Reflections From a Proud Dad

Pat and Peyton at Graduation

Pat and Peyton at Graduation

Peyton Goddard, Valedictorian June 5, 2002

For Peyton and family, living in San Diego for many decades has been a non-stop southern California wonder.  No winter snow shovels needed at our house and, come spring, we know that the graduation season will soon be in full bloom because the wisteria that was winter bare one week seemingly explodes overnight into deep bluish-purple waterfalls. Soon graduation season will be upon us and equally soon the valedictorians will have honed their academic skills and practiced their speeches, saying farewell to their school while imparting sentiments of gratitude or calls to action.

In early spring of 2002, the Dean of Cuyamaca Community College informed fourth year student and my beloved daughter Peyton that her academic accomplishments (never before achieved in the U.S. by a non-verbal, autistic person) qualified her as the class valedictorian. “Congratulations!” It was a complete surprise to our family (possibly not to Peyton) to learn that despite her challenges, out of the entire class she had the most credits and the highest GPA. Yet as the Dean concluded her visit, she asked Peyton to submit the final draft of her speech a week before graduation for the administration’s approval. Was this reasonable request a new policy this year, my wife and I wondered? We had all heard the valedictorian speech the previous year, in which the young man  stated in his speech, “My parents tell me that when I was a little baby, I used to turn my stroller upside down and continuously spin the wheels. (Loud audience laughter.) My dad used to think I was autistic because of this. (Loud audience laughter.) But somehow, because I’m standing up here today, I don’t think that’s really true. (Loud audience laughter.)

Perhaps at that time few could have imagined that Peyton would be the next valedictorian, as she faced her heaviest academic load yet in her upcoming final year.  But she was, and she spent 42 hours writing it while taking her finals.  Peyton asked her best friend from childhood, Hollyn, to read her remarkable speech for her at the ceremony.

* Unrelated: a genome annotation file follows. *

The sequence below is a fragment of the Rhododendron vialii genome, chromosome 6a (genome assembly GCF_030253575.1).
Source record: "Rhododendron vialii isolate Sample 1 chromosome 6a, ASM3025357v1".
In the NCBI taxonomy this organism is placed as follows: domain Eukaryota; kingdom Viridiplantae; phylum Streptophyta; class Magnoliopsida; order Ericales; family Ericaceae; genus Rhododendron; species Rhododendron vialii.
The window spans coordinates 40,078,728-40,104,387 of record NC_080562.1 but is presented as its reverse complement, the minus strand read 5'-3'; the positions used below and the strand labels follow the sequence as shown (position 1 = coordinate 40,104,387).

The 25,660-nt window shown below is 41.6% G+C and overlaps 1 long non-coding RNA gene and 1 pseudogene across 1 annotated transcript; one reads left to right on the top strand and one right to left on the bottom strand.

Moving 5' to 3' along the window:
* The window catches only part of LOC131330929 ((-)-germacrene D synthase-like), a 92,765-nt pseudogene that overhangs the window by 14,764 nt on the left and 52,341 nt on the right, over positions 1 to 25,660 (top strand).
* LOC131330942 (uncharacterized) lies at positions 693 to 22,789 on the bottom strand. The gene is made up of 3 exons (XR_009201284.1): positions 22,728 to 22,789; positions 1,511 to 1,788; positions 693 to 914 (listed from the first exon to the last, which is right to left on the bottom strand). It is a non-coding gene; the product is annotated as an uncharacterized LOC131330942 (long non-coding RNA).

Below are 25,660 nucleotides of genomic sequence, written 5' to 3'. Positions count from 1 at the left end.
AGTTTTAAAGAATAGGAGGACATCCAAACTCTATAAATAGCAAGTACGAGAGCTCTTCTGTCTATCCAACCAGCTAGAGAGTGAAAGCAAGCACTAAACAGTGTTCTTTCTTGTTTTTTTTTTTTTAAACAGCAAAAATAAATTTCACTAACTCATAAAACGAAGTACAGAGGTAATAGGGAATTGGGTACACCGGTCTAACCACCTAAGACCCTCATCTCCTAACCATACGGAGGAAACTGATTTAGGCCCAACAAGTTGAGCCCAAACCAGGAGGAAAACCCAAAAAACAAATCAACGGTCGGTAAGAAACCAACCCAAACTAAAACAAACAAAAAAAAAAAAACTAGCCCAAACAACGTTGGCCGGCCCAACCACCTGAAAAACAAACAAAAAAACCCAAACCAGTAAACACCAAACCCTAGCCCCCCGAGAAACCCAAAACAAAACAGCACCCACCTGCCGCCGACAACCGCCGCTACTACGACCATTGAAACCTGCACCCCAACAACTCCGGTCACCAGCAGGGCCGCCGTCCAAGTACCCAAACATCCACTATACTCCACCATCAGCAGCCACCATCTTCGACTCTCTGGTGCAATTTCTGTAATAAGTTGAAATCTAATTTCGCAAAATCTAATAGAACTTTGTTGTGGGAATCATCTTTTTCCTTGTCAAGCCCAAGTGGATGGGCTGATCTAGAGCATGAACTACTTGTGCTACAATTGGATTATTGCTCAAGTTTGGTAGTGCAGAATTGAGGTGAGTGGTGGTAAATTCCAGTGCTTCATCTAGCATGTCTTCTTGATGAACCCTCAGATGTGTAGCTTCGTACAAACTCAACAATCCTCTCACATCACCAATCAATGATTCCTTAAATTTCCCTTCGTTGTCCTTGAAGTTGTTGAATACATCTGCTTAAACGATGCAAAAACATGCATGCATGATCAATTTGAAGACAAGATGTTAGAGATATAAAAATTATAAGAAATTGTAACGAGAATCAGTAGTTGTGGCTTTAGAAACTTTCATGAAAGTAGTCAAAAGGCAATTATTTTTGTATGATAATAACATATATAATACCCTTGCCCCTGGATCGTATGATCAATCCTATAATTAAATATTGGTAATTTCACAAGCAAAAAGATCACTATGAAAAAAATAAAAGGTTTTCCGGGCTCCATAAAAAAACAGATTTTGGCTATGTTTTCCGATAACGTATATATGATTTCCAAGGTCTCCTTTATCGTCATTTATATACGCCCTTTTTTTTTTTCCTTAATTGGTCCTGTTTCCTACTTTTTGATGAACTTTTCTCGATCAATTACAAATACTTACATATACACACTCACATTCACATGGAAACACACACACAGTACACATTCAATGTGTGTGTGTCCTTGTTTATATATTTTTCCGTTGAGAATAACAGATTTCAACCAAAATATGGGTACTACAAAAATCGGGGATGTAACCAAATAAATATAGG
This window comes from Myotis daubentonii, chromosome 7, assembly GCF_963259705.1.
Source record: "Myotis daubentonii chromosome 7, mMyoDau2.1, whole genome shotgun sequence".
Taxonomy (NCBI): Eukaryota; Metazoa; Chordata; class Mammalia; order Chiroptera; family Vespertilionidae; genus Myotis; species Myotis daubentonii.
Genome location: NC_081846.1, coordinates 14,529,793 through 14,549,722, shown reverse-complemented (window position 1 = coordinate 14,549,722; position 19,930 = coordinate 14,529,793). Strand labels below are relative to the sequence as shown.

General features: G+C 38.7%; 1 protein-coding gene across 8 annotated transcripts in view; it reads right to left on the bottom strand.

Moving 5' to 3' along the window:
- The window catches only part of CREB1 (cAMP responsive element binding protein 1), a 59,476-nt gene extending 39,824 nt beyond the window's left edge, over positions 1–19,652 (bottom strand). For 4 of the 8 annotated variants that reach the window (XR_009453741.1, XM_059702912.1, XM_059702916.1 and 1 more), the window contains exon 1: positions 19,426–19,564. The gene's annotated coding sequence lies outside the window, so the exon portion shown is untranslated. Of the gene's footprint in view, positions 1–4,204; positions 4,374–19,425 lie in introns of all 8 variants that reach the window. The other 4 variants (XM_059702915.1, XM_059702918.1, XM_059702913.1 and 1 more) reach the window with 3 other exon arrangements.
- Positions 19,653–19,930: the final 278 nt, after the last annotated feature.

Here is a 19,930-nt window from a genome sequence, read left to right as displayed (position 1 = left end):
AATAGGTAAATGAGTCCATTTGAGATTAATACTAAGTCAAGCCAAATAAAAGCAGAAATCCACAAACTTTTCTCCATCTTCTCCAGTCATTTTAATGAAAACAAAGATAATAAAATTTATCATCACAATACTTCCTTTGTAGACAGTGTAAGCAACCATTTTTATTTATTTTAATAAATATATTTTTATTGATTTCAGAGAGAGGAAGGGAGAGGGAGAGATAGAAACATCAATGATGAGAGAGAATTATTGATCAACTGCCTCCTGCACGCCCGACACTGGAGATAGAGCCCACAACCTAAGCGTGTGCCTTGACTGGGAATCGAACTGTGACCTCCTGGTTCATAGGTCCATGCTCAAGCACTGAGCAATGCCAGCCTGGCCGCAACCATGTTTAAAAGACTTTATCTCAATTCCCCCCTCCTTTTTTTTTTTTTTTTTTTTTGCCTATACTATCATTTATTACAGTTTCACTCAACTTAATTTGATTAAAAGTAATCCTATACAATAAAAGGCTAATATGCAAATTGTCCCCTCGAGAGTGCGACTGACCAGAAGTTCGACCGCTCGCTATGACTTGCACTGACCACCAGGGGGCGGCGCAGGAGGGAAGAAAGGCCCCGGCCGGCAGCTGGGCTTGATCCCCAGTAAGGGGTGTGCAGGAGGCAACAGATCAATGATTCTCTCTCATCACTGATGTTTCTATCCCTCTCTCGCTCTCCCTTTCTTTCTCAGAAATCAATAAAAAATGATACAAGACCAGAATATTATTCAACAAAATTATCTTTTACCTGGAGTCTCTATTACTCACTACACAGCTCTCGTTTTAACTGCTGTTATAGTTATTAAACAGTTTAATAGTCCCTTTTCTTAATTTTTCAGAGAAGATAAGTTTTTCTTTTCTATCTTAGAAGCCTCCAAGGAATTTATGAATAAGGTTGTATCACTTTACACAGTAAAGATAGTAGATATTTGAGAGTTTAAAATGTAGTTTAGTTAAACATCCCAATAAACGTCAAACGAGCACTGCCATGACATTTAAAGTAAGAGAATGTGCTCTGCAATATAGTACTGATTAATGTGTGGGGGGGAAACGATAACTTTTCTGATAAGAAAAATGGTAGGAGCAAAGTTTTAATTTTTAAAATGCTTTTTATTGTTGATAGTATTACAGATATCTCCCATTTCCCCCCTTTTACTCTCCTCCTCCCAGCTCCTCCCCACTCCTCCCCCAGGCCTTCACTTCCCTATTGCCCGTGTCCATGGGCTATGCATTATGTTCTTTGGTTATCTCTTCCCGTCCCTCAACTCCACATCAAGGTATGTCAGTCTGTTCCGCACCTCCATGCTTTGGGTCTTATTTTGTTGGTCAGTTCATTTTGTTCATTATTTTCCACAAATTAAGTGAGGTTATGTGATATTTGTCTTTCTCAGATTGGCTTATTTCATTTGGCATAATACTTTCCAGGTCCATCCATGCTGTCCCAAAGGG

Surprisingly the administration first requested that only Hollyn (not Peyton) stand at the podium during the valedictorian speech. They asked Peyton to sit in the audience and simply stand when she was introduced. In a final appeal on the very morning of the graduation ceremony, Peyton told the new college President that she was up to the task and that it was important for her to be seen at the podium so that all could understand the support that went into her achieving such an award. Peyton’s demonstration of respect and humility turned the tide and won the administration’s  approval to stand tall at the podium.

So, the two young women, stood side by side, holding hands and then Hollyn, after a flawless reading, eased behind Peyton at the podium and let the standing ovation be given solely to the deserving valedictorian. All eyes were focused on Peyton and none showed pity, just pride and admiration. Tears of joy were a plenty.  Her time, now given to history, ended with Pey’s unbowed head, full eye-contact with her audience, and the slightest of smiles. Above the din, one classmate hollered, “We love you Peyton!”

Most often, valedictorian speeches are given once and then carefully shelved with the other memorabilia and memories, but it seems to this proud dad that  Peyton’s speechwas written to be timeless …. Its simplicity and wisdom deserve to live on in history. Peyton had written a speech that reached out in a “call to action” and chose not to include a “farewell.” Her speech emphasized the importance of neverending trust and love.

The Peyton Goddard Scholarship Foundation

In her graduation announcement, Peyton requested no gifts.  Instead, she suggested donations to an annual scholarship to be set up in her name to help students “similar to her.”

“I liking not presents for myself, but wish quest
to establish a scholarship for future students similar
to myself to experience as I have the wisdom of Cuyamaca College.”